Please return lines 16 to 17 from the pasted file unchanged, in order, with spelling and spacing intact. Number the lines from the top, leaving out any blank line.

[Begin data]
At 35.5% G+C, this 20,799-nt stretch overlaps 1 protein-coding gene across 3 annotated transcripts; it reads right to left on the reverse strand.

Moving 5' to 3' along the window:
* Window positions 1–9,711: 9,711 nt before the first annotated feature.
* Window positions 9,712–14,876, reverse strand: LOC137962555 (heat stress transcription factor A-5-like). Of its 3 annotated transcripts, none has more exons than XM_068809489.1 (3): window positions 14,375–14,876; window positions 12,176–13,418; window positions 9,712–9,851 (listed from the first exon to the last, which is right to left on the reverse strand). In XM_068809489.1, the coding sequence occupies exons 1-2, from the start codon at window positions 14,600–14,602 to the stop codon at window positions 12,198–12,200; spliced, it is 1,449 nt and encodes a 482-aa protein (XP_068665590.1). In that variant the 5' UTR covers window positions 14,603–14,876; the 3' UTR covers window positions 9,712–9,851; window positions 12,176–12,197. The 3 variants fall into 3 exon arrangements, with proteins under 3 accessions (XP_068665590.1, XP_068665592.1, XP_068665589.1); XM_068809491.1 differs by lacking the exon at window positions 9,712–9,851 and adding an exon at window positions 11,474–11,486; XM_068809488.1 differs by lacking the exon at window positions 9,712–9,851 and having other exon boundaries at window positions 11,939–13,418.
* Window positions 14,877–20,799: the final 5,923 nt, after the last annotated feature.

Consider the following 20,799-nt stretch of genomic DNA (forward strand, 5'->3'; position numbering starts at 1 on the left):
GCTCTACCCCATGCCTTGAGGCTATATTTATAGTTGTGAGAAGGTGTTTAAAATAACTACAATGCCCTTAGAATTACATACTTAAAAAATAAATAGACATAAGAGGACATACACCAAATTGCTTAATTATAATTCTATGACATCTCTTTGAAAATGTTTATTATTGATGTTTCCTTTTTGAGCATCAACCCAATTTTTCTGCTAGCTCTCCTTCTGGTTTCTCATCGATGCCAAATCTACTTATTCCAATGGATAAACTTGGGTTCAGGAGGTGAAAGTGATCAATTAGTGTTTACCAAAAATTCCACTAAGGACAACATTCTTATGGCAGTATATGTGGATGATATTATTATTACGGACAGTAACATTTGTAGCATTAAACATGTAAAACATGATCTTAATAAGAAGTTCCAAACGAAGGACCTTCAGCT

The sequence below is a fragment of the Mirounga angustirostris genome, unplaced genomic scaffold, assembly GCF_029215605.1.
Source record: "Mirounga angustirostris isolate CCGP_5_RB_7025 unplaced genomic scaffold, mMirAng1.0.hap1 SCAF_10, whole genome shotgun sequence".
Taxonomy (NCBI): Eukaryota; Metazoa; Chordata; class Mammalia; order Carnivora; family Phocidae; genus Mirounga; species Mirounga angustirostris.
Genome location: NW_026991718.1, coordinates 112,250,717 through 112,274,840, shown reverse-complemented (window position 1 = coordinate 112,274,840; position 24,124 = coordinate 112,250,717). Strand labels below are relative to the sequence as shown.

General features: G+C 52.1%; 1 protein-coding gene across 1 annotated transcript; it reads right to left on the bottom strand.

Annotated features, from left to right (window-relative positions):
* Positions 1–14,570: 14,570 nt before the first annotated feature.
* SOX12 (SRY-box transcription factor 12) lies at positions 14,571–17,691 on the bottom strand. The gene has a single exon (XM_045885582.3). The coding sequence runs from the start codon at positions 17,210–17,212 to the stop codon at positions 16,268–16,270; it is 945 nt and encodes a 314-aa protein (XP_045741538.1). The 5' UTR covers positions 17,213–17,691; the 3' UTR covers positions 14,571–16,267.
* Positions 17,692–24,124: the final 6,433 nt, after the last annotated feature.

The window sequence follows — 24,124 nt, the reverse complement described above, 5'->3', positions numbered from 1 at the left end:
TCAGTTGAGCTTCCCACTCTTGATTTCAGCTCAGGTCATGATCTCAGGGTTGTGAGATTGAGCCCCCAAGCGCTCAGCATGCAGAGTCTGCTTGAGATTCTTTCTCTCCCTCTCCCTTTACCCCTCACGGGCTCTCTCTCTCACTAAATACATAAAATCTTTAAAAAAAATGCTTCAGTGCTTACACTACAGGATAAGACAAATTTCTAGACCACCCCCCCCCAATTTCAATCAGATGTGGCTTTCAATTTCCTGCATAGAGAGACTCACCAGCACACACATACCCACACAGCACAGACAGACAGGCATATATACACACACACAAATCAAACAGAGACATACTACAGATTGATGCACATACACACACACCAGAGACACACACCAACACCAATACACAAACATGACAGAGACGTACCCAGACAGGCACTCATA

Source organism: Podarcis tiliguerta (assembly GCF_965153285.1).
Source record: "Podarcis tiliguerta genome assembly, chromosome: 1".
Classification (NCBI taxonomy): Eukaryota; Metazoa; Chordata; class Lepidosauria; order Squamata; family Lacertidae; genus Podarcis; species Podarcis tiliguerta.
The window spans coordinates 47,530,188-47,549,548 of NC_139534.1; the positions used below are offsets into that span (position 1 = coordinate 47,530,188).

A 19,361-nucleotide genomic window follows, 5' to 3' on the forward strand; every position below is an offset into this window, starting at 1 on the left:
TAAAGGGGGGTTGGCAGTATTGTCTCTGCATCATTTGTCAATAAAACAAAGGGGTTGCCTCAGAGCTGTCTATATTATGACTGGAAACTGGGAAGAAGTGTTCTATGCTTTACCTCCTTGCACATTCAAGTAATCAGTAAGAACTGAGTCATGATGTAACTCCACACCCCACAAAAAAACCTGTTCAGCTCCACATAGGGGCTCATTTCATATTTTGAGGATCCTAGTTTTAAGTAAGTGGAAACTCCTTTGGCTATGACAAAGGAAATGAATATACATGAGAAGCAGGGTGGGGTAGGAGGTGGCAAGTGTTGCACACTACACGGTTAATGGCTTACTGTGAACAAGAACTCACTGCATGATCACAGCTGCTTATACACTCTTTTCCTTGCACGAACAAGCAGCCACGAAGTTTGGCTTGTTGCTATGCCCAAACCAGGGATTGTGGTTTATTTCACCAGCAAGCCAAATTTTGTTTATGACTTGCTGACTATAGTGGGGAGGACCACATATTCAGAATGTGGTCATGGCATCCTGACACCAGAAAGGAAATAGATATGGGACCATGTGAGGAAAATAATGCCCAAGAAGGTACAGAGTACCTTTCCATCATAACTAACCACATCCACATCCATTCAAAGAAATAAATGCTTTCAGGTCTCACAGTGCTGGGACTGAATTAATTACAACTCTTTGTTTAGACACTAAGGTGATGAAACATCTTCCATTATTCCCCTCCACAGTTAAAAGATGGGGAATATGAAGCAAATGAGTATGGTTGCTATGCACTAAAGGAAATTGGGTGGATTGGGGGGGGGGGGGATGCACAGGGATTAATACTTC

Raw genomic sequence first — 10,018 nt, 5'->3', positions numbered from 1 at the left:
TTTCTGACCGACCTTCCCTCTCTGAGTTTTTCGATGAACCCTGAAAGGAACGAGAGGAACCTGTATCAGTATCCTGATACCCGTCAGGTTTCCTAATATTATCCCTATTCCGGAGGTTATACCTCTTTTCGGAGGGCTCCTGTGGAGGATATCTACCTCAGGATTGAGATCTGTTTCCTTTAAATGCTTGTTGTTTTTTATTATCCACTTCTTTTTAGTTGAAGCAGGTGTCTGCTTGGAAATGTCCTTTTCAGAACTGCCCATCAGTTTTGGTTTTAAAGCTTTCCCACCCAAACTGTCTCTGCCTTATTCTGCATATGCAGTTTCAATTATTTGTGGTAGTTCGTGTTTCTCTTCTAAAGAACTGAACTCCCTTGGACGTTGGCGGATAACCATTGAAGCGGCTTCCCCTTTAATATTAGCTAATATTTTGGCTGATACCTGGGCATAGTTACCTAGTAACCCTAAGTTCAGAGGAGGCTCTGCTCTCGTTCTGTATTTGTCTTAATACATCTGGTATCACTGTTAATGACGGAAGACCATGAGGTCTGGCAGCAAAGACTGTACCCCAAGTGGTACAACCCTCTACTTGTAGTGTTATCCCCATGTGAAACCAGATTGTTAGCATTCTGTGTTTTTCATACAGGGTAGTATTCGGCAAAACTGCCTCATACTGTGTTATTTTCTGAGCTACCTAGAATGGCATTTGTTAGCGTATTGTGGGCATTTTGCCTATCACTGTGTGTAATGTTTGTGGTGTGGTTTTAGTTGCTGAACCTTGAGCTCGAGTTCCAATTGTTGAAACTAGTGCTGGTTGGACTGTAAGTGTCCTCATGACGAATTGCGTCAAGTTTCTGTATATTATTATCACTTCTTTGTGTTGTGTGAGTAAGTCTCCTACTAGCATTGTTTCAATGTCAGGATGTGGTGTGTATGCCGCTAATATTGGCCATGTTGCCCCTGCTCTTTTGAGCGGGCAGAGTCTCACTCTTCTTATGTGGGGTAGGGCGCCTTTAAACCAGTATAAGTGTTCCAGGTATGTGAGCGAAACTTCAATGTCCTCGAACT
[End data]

* Positions 17,692–24,124: the final 6,433 nt, after the last annotated feature.

The window sequence follows — 24,124 nt, the reverse complement described above, 5'->3', positions numbered from 1 at the left end: